Now I'm going to probably be shunned for saying this and I'll preface with that I'm a huge John Williams fanboy and I love this piece alot, but "The Flight to Neverland" doesn't develop as much as you think but does follow the "repetition & modulation" development greatly. Just count how many times he modulates and plays the same theme(s) with little to no variation (not counting orchestration as variation, strictly just composition). Yes, this is a form of development but after 4 minutes it starts to get predictable and boring until he gives us a famous J.W. coda. John Williams beautiful orchestration helps us through with the forward momentum and interest. As well, we all know John Williams can develop and go on for another 40 minutes or more if he had too lol. Around the 1:30 min mark, & 3:26 mark J.W. actually starts to develop a bit but quickly returns to the melody.

Now, you could write a piece just like the Flight to Neverland and call it a day. Shit, I'd call that success for a year lol. But, if you want to improve you can focus on development because form, structure, and development all coincide with each other.

Just some stuff to think about for next time. Really enjoyed your piece, thank you for posting.

First of all, thank you for taking your time on this answer, I really appreciate it. I see all your points, and I'm glad you pointed them out! I'm a real beginner in all of this, and until recently I could not even complete a single sketch with coherent form. Taking development further is really something I want to fous more on, and spending lots and lots of time on the sketch instead of jumping straight to the orchestration (or even worse for me, composing and orchestrating at the same time) has already provided some results. Therefore I'm also happy by the fact that you think the sketch could stand on its own material, by itself, even though it might be kind of predictable and a bit boring.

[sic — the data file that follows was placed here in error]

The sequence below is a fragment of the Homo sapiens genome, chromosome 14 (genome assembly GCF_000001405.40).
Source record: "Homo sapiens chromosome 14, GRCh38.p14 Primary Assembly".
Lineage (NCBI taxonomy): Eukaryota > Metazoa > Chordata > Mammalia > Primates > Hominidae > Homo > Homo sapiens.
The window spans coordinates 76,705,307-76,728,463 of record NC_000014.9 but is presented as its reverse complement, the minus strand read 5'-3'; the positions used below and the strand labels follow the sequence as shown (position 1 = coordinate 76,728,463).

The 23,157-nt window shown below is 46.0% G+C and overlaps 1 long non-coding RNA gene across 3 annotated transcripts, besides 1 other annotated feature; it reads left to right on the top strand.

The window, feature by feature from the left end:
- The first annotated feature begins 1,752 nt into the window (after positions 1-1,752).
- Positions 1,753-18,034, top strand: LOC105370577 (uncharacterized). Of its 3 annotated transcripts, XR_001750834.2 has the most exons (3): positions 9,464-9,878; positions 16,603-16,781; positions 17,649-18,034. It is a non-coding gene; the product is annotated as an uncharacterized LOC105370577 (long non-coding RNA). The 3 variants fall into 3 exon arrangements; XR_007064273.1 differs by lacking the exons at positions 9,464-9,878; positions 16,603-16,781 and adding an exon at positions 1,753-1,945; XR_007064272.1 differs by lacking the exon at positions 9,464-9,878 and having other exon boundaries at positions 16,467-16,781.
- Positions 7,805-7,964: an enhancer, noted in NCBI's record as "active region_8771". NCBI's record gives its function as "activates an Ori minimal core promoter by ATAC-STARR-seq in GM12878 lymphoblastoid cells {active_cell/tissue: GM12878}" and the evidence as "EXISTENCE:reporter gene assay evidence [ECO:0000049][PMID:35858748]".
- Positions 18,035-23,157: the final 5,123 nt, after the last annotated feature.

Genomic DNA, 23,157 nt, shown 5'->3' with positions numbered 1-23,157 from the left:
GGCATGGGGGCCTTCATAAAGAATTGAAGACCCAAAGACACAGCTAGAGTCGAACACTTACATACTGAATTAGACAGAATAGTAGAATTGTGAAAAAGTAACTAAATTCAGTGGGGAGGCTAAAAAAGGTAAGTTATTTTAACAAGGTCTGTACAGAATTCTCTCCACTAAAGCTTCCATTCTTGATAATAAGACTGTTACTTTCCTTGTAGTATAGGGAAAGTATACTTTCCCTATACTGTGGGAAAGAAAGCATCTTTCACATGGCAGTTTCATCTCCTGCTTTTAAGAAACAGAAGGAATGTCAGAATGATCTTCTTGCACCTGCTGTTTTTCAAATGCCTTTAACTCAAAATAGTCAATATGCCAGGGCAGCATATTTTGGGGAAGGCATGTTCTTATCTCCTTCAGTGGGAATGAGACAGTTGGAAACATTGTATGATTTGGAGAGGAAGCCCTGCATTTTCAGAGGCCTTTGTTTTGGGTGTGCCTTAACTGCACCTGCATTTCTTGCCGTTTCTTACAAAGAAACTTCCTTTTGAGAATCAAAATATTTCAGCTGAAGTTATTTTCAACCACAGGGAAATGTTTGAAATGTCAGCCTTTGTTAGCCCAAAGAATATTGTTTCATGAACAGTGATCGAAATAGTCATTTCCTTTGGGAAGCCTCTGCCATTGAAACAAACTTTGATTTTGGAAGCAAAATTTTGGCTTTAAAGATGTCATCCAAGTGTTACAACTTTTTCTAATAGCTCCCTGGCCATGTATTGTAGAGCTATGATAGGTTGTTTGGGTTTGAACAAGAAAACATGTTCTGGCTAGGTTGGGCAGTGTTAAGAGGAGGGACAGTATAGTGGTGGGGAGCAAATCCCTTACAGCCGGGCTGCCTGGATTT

Will study the score by John Williams in detail and really think about your good suggestions when continuing this sketch. Thanks a lot!
 

jbuhler

Senior Member
Just finished Mike Verta's "Structure"-masterclass, and learned a ton!

What do you think of this little sketch? What could I do to improve my form even more before starting writing out the individual pieces?

Piano is The Grandeur from NI, with Altiverb Todd AO-input at 40% and high/lowpass-filter. Nothing fancy.

One issue you will likely have as you rework this for orchestra is that it sounds to me like it's been conceived as a piano piece, so while I can hear places where an orchestra might supplement what you've written and places where the tune and accompaniment might be taken over by various orchestral instruments, its basic conception right now is pianistic, and so the path of least resistance in making it into an orchestra piece will be piano music that has had orchestral clothing thrown on it rather than being reconceived as orchestral music. So you'll have to take care as you go to rework it into orchestral textures. (This is a drawback of Verta's piano-centric method.) I wouldn't be surprised if you find that the most effective version in the end is as a piano dominated piece with some orchestral backing.
 
OP
beyd770

beyd770

Member